Saturday, 3 March 2012

Book Review - All the Secret Things by Sheila Cragg

All the Secret ThingsAll the Secret Things is a story of secrets and lies and how they impact on the life of one young girl in particular. The book starts during World War II with a scene that seems starts out depicting a happy family. However Emily's life is in a state of constant flux during her childhood, first living with parents Veronica and James then, when alcoholic wannabe Veronica leaves, with James and step-mother Rosellen, then moving to live with Veronica and her husband, then back to James and Rosellen and, finding life with step-brother Doug unbearable again, to the home of her best friend. As she gets older her life continues to hit highs and lows, with the greatest trough being the point at which she becomes ill and well-hidden family secrets start revealing themselves.

This book is largely told from Emily's viewpoint with parts narrated by James and her grandmother Naomi. The story is a troubling one and I couldn't imagine how Naomi in particular could let events unfold as they did. While her family repeatedly let her down she was able to find friends who gave her some happiness. At the start I was expecting the focus to be on revealing the truth behind Emily's family history, which did happen eventually, but instead it became a story of how she dealt with all that she had experienced as she became older and a mother herself.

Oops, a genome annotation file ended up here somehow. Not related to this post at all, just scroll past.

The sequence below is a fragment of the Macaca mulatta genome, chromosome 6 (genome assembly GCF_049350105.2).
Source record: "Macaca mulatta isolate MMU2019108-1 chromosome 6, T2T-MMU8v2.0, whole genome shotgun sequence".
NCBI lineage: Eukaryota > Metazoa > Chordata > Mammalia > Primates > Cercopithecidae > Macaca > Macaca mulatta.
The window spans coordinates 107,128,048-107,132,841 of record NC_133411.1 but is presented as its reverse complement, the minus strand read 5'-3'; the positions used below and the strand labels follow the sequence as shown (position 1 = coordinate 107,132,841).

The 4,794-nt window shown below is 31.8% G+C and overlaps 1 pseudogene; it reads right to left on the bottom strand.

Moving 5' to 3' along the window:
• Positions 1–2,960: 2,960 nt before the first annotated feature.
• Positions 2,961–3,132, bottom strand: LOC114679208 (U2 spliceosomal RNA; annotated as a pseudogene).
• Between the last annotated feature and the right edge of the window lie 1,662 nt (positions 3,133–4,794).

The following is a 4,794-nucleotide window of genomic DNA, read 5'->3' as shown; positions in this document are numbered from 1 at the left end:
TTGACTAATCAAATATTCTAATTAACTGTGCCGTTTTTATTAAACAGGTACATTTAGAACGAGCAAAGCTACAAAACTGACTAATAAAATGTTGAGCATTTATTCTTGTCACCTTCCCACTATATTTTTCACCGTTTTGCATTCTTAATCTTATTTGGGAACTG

As the viewpoint moved around I found that the narrative voice didn't feel like it had changed, there was no obvious difference between the three despite the range of ages and different sexes. My main criticism would be that other than in small parts (which were much better) it felt like a recital of events as they happened, the old telling rather than showing chestnut. While I would accept that from a young child it didn't fit well as Emily got older or with Naomi and James. As a result I didn't really connect with the characters and although I had a degree of concern for Emily it didn't move me in the way it might have.

Finally there were a few silly typos that jumped out and one particularly obvious plot inconsistency that pulled me out of the book and distracted me. This has the right ingredients for a tear-jerker but didn't quite hit the mark for me.

Format: Kindle, review copy
My Rating: 2*

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